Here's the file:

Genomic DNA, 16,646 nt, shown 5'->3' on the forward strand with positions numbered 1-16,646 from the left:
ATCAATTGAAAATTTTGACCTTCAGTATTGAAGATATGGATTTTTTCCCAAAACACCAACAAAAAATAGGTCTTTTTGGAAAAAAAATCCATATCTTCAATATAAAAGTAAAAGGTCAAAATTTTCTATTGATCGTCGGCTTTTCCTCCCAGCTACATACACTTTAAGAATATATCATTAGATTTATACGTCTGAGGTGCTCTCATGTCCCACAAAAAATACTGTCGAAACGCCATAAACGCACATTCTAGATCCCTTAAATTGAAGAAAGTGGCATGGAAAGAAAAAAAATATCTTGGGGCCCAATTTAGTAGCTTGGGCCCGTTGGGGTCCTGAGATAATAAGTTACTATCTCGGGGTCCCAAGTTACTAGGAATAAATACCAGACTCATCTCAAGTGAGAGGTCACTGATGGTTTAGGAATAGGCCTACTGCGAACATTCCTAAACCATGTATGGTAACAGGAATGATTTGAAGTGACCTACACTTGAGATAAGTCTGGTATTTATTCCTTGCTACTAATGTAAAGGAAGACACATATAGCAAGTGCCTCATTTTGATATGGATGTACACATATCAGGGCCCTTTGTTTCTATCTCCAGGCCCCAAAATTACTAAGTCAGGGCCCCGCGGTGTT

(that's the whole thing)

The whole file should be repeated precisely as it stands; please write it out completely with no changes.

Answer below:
Genomic DNA, 16,646 nt, shown 5'->3' on the forward strand with positions numbered 1-16,646 from the left:
ATCAATTGAAAATTTTGACCTTCAGTATTGAAGATATGGATTTTTTCCCAAAACACCAACAAAAAATAGGTCTTTTTGGAAAAAAAATCCATATCTTCAATATAAAAGTAAAAGGTCAAAATTTTCTATTGATCGTCGGCTTTTCCTCCCAGCTACATACACTTTAAGAATATATCATTAGATTTATACGTCTGAGGTGCTCTCATGTCCCACAAAAAATACTGTCGAAACGCCATAAACGCACATTCTAGATCCCTTAAATTGAAGAAAGTGGCATGGAAAGAAAAAAAATATCTTGGGGCCCAATTTAGTAGCTTGGGCCCGTTGGGGTCCTGAGATAATAAGTTACTATCTCGGGGTCCCAAGTTACTAGGAATAAATACCAGACTCATCTCAAGTGAGAGGTCACTGATGGTTTAGGAATAGGCCTACTGCGAACATTCCTAAACCATGTATGGTAACAGGAATGATTTGAAGTGACCTACACTTGAGATAAGTCTGGTATTTATTCCTTGCTACTAATGTAAAGGAAGACACATATAGCAAGTGCCTCATTTTGATATGGATGTACACATATCAGGGCCCTTTGTTTCTATCTCCAGGCCCCAAAATTACTAAGTCAGGGCCCCGCGGTGTT